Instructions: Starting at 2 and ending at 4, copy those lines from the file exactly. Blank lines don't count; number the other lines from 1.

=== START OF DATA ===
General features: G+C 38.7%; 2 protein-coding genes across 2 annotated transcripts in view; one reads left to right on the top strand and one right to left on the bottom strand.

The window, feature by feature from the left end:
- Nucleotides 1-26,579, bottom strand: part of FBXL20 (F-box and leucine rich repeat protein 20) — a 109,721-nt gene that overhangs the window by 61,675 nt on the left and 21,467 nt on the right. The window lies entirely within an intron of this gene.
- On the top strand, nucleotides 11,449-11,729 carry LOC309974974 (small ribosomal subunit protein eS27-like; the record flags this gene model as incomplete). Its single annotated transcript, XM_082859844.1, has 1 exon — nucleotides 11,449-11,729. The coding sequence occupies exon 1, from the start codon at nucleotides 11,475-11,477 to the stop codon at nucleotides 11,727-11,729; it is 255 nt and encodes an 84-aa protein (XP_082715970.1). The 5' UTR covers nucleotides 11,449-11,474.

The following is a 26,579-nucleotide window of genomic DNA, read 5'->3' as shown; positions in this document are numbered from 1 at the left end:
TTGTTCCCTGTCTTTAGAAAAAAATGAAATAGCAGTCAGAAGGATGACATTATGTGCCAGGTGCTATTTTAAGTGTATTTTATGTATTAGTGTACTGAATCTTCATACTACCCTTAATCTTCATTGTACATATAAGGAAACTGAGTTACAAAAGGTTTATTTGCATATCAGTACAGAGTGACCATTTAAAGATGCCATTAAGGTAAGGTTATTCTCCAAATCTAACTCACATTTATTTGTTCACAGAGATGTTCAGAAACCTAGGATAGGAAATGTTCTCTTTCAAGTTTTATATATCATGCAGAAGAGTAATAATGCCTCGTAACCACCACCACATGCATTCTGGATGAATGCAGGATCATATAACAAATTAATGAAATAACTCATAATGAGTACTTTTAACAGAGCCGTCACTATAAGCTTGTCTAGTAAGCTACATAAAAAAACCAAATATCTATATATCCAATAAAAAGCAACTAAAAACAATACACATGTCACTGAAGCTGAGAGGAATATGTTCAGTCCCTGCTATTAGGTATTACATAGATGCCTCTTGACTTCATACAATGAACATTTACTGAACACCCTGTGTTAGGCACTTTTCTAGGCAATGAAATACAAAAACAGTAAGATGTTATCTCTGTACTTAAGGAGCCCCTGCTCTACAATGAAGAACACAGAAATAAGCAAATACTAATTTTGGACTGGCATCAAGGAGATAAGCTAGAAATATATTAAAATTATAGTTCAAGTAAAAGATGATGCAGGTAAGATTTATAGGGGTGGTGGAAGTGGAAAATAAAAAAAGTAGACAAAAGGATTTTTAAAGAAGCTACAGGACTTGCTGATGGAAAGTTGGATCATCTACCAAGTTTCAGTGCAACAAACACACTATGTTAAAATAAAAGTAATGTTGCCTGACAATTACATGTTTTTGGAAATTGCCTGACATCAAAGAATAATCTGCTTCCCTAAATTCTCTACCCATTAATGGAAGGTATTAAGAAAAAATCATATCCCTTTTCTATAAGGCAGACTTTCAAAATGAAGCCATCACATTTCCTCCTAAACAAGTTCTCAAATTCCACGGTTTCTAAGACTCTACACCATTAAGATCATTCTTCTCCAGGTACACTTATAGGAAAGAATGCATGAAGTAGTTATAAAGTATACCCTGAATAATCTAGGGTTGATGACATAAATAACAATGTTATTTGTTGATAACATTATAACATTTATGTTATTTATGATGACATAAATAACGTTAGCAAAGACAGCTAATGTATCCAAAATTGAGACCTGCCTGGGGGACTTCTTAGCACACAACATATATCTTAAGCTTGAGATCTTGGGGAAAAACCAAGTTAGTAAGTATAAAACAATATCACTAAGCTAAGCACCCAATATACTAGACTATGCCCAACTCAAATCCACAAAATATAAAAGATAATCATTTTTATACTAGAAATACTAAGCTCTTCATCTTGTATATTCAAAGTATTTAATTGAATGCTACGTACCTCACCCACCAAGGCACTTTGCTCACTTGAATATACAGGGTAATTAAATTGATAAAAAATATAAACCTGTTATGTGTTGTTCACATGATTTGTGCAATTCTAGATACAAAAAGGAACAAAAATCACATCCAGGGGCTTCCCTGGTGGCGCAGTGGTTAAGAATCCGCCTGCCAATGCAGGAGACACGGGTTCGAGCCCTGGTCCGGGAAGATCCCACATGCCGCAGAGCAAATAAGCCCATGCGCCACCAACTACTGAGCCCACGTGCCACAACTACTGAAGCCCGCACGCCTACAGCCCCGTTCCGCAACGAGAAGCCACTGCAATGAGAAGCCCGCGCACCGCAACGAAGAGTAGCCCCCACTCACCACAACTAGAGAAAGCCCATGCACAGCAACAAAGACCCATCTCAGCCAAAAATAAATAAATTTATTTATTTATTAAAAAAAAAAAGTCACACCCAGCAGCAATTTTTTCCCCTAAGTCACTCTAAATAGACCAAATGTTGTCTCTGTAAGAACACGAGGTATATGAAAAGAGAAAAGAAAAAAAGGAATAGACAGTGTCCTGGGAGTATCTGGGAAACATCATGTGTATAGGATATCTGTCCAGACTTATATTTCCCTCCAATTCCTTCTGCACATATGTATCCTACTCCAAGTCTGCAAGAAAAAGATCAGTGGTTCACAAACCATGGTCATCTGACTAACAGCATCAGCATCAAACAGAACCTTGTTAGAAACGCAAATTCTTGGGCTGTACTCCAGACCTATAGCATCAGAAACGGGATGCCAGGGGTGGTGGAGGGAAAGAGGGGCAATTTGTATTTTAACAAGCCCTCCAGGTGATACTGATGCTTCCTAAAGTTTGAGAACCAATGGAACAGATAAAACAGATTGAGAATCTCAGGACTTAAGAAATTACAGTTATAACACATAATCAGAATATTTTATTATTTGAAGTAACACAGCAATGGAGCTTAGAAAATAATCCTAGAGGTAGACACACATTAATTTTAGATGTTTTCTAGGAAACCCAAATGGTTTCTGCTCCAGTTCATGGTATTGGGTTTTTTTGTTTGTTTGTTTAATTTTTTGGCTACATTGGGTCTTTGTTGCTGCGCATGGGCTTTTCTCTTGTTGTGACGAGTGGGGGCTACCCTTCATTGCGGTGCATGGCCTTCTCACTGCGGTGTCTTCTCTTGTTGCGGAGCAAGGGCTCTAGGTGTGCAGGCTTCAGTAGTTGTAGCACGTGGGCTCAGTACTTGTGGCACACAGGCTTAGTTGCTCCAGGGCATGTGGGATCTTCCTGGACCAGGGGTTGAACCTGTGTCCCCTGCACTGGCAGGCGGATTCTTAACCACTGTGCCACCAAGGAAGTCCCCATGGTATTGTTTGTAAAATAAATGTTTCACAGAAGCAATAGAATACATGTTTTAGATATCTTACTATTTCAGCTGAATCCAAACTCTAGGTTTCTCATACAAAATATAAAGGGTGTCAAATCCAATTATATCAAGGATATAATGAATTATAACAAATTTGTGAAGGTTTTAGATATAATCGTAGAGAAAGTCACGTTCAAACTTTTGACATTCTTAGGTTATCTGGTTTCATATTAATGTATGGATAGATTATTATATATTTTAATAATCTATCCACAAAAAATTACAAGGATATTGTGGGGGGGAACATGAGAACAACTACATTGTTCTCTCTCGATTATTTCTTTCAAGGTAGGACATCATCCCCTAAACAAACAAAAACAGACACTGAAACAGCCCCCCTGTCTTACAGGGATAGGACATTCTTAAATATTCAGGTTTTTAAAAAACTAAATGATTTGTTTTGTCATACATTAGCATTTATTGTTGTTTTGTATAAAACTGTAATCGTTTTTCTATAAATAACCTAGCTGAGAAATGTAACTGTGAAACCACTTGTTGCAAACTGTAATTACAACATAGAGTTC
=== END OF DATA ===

The window, feature by feature from the left end:
- Nucleotides 1-26,579, bottom strand: part of FBXL20 (F-box and leucine rich repeat protein 20) — a 109,721-nt gene that overhangs the window by 61,675 nt on the left and 21,467 nt on the right. The window lies entirely within an intron of this gene.
- On the top strand, nucleotides 11,449-11,729 carry LOC309974974 (small ribosomal subunit protein eS27-like; the record flags this gene model as incomplete). Its single annotated transcript, XM_082859844.1, has 1 exon — nucleotides 11,449-11,729. The coding sequence occupies exon 1, from the start codon at nucleotides 11,475-11,477 to the stop codon at nucleotides 11,727-11,729; it is 255 nt and encodes an 84-aa protein (XP_082715970.1). The 5' UTR covers nucleotides 11,449-11,474.